A visit to AIICO Insurance Plc’s website homepage reveals a vividly depicted ‘Buy Now” phrase. Underneath these words are captivating images highlighting a slew of products and services offered by the company.
It’s hard not to get convinced to buy any of the products if you focus on the images and their underlying messages. AIICO, by the way, also just announced plans to sell something else.
Last week, the company reported that it was seeking shareholders’ approval to raise N3.5 billion at its next EGM scheduled for March 5th. Shareholders had, in May 2016, given the directors’ approval to raise additional capital up to N25 billion. The fundraising is also in compliance with NAICOM’s capital requirements for insurance companies.
For AIICO, this means meeting N18 billion in shareholders’ funds. AIICO’s shareholders fund as of December 2019 was about N26.9 billion only. So why then is the company selling shares again to its shareholders? The devil is in the details.
A closer look at its N26.9 billion shareholder fund composition shows that N5.2 billion and another N3.5 billion are classified under deposit for shares and revaluation reserves respectively. Back these out and the Shareholder Fund is down to just around N18.2 billion.
Technically, it needs to raise capital if it wants a buffer, as one would expect, above the minimum capital of N18 billion. This perhaps explains the need for a capital raise.
But why raise capital when they have a deposit for shares of N5.2 billion included in their balance sheet? According to AIICO, “the deposit for shares represents amounts received by the company from its recent private placement, in which Leap Frog Investment Limited and AIICO Bahamas Limited invested a combined amount of N5.38 b into the company on 12 December 2019. Amount received is kept in dedicated account by the issuing house, Stanbic capital pending the receipt of the final approval by SEC.”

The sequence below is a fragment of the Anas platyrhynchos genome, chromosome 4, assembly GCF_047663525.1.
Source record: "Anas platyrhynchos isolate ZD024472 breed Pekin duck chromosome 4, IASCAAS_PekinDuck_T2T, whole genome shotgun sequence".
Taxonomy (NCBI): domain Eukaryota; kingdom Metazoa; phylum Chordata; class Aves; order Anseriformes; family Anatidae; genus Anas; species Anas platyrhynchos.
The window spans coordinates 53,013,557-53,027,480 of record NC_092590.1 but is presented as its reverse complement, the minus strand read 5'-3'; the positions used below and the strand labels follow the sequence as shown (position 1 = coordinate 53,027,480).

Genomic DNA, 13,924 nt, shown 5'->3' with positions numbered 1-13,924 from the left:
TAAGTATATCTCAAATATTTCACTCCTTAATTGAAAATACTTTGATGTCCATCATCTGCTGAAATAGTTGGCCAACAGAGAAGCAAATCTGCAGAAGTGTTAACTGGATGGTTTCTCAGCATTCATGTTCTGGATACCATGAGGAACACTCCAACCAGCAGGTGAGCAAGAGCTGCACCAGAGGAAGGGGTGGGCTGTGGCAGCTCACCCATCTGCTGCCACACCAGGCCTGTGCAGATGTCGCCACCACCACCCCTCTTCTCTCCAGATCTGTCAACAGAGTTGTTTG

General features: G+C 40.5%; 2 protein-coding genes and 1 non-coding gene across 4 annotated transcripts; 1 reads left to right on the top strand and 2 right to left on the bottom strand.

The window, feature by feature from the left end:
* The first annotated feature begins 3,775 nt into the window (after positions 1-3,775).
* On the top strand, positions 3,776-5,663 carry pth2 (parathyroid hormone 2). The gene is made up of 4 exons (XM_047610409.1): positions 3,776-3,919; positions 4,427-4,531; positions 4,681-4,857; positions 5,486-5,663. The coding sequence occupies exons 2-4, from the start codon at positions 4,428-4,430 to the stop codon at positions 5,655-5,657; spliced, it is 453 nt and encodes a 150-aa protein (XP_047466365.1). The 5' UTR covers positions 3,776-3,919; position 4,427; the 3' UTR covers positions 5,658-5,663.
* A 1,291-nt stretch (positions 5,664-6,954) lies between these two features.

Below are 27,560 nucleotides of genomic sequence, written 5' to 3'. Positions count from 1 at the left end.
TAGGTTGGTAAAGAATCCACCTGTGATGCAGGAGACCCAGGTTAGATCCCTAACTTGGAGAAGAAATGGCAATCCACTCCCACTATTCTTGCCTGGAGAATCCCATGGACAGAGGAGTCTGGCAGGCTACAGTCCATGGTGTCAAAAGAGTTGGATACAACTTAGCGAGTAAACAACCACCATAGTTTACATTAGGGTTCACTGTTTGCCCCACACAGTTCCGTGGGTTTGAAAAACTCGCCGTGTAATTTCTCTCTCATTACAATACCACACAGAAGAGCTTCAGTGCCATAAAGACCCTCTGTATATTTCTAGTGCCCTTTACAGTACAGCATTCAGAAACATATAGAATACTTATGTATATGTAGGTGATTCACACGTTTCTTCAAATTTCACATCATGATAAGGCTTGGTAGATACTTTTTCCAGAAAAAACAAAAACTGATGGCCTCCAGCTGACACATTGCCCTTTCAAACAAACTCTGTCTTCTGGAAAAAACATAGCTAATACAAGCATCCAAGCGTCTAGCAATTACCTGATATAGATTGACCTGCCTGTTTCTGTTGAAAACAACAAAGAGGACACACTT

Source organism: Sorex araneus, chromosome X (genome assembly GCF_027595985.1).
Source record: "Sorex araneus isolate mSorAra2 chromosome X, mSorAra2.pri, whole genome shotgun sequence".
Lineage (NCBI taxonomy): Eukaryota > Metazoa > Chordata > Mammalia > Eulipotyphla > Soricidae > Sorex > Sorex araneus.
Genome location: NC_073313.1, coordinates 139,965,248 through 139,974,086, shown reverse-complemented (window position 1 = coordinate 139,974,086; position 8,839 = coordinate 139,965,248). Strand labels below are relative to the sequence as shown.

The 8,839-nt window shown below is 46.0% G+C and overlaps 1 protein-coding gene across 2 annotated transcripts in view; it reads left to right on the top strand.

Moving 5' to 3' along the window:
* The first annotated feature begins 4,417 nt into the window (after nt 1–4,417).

AIICO did not issue any press release or notify shareholders on the Nigerian Stock Exchange that it had consummated this investment.
The purchase consideration is made up of 4.4 billion ordinary shares of N0.50 each at N1.20 per share by way of a special/private placement. So why bother raising more equity? These are questions that only the management of the 56-year-old insurance company can explain in the no distant future, but we can speculate.
To be fair, AIICO has not had a public offer in recent memory and only conducted rights issues just 3 times, with the last being in 2006. AIICO owes the IFC N2.42 billion which it obtained in 2015.
The loan also has embedded an option to convert, in the event that there is a change in control or sale of a substantial part of the company’s assets or business. The option incidentally expired in December 2019. Thus, shareholders could get significantly diluted if it does not pay off IFC. The deal with Leap Frog may preclude the company from using the proceeds to pay off debts.
Raising capital from shareholders should therefore not be an arduous task, except of course you are one to ask yourself the tenable question, what am I getting in return? AIICO has posted 20% plus return on average equity, despite its many challenges.
AIICO shares have returned 13.8% YTD and appear undervalued. Shareholders will be quick to remember what happens to share prices whenever a capital raise is being considered. May the bulls have the day.
FG discusses nation’s carrier, Nigeria Air with US Ambassador
The FG has held a discussion with the US government over the establishment of a national carrier for Nigeria.
The federal government has held a discussion with the government of the United States of America over the establishment of a national carrier for Nigeria.
This was disclosed by the Minister of Aviation, Hadi Sirika via his Twitter handle after he held a discussion with the Ambassador at the United States Embassy in Abuja.
He tweeted, “We took the opportunity to discuss investments and opportunities in the aviation sector, including national carrier. The partnership looks promising. USA is the only country we have open skies with. Thanks, Ambassador Mary and the team.”
What you should know
In July 2018, the Federal Government unveiled the branding and livery for the new airline, Nigeria Air, and stated that the carrier would be inaugurated at the end of that year.
Sirika unveiled the carrier at a press conference during the Farnborough Air Show in London that year.
“I am very pleased to tell you that we are finally on track to launching a new national flag carrier for our country, Nigeria Air. We are all fully committed to fulfilling the campaign promise made by our President, Muhammadu Buhari, in 2015. We are aiming to launch Nigeria Air by the end of this year,” the minister had said.
He also stated that the government had obtained the Certificate of Compliance from the Nigerian Infrastructure Concession Regulatory Commission and would go into investor search.